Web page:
This article deals with human remains found on Mocha Island in southern Chile which appear to show morphological affinities with Polynesians.  Several skulls were studied, with one in particular showing strong cranial affinity.  This particular specimen had an artifactual assemblage characteristic of the El Vergel culture, dating 1000-1500 AD, the same cultural complex in which the above chicken remains were found (and the El Arenal site is around 100km to the north).
Morphology isn't exactly in line with archaeological analysis of recent humans either.
Distasteful or not (LOL,) genetics is the way to go here, as long as there's recoverable DNA.

However, the stratigraphic evidence, and the rest, makes a powerful argument, I will agree.

Just not "unequivocal."

Personally, I find the theory to be perfectly sound.  I just like to see both sides of an issue posted.

View PostEverdred, on 20 January 2013 - 02:00 AM, said:

Definitely another interesting find, though the cranial affinity could be coincidental.  Hopefully they'll be able to open new excavations on the island to find more evidence of any contact.
More evidence will be found, if the theory is correct.  Likely including genetic evidence from living people.  If not from living chickens.

If you're tired of the chicken, I recommend some sweet potato.

Harte

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#73    PersonFromPorlock

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Posted 20 January 2013 - 10:44 PM

View PostEverdred, on 19 January 2013 - 12:14 AM, said:


And in response to PersonFromPorlock, let me quote the first article:
***
Unfortunately I don't know the original source for that, but it seems chickens were at least somewhat common.

My problem with that is that 'somewhat' common isn't what I'd expect if chickens had been in the Americas for even a few hundred years. I'd expect them to have spread throughout the settled Amerind cultures of the Southwest and right up the Mississippi Valley and beyond. How long did it take the horse to become an integral part of Plains Indian culture?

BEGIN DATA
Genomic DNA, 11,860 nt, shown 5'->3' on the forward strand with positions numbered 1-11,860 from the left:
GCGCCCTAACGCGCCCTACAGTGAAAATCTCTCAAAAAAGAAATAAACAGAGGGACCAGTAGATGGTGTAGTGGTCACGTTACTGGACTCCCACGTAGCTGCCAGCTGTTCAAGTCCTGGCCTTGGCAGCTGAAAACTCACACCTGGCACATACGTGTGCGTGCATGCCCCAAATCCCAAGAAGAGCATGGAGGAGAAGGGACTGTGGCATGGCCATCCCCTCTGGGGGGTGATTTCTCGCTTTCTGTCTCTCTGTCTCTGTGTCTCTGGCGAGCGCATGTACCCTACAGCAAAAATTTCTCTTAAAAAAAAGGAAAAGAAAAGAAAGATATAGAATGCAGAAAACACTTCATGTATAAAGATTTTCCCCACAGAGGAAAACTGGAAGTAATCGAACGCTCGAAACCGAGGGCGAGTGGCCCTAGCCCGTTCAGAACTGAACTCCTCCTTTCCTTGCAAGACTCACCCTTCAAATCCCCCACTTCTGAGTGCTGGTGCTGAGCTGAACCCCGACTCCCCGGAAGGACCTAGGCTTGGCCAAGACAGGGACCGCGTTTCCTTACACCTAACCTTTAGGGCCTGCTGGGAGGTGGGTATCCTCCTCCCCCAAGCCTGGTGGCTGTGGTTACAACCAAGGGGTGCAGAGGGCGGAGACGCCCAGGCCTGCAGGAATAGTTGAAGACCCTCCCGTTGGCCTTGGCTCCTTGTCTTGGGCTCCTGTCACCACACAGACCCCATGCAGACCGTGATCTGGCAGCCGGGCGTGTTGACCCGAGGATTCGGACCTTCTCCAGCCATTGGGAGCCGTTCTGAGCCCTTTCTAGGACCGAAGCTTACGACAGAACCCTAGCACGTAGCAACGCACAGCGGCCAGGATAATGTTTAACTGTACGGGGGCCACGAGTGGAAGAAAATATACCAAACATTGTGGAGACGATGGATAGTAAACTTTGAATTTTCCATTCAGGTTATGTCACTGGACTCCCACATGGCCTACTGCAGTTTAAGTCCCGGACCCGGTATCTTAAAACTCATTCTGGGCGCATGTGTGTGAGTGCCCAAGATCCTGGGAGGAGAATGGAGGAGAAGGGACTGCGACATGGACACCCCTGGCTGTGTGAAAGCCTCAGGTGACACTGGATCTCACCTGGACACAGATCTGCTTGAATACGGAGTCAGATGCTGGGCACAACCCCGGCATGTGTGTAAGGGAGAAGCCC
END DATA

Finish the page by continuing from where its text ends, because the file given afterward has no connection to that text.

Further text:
So I just don't know.


#74    Harte

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Posted 21 January 2013 - 02:08 AM

View PostPersonFromPorlock, on 20 January 2013 - 10:44 PM, said:

My problem with that is that 'somewhat' common isn't what I'd expect if chickens had been in the Americas for even a few hundred years. I'd expect them to have spread throughout the settled Amerind cultures of the Southwest and right up the Mississippi Valley and beyond. How long did it take the horse to become an integral part of Plains Indian culture?

So I just don't know.

You'd expect them to be wild in the forests after that long.

One date given in the second PNAS paper was only seventy years before Columbus. That's a fairly fine line to draw using any type of dating method, IMO.  Not casting aspersions, though.  I mean, I'm here and the archaeologists are (or were) there.

All I'm suggesting is, wouldn't be a hoot if the Polynesians just left the weekend before and the very next Friday the darn Spaniards show up?

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#75    lightly

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Posted 21 January 2013 - 12:02 PM

View PostHarte, on 21 January 2013 - 02:08 AM, said:

You'd expect them to be wild in the forests after that long.

One date given in the second PNAS paper was only seventy years before Columbus. That's a fairly fine line to draw using any type of dating method, IMO.  Not casting aspersions, though.  I mean, I'm here and the archaeologists are (or were) there.

All I'm suggesting is, wouldn't be a hoot if the Polynesians just left the weekend before and the very next Friday the darn Spaniards show up?

Harte

   just a thought...   chickens were a part of nearly every homesite around here for a a very long time  but i've never seen a chicken in "the forest"   I'm sure it happens,  but, being domesticated they probably have lost some survival skills?

Important:  The above may contain errors, inaccuracies, omissions, and other limitations.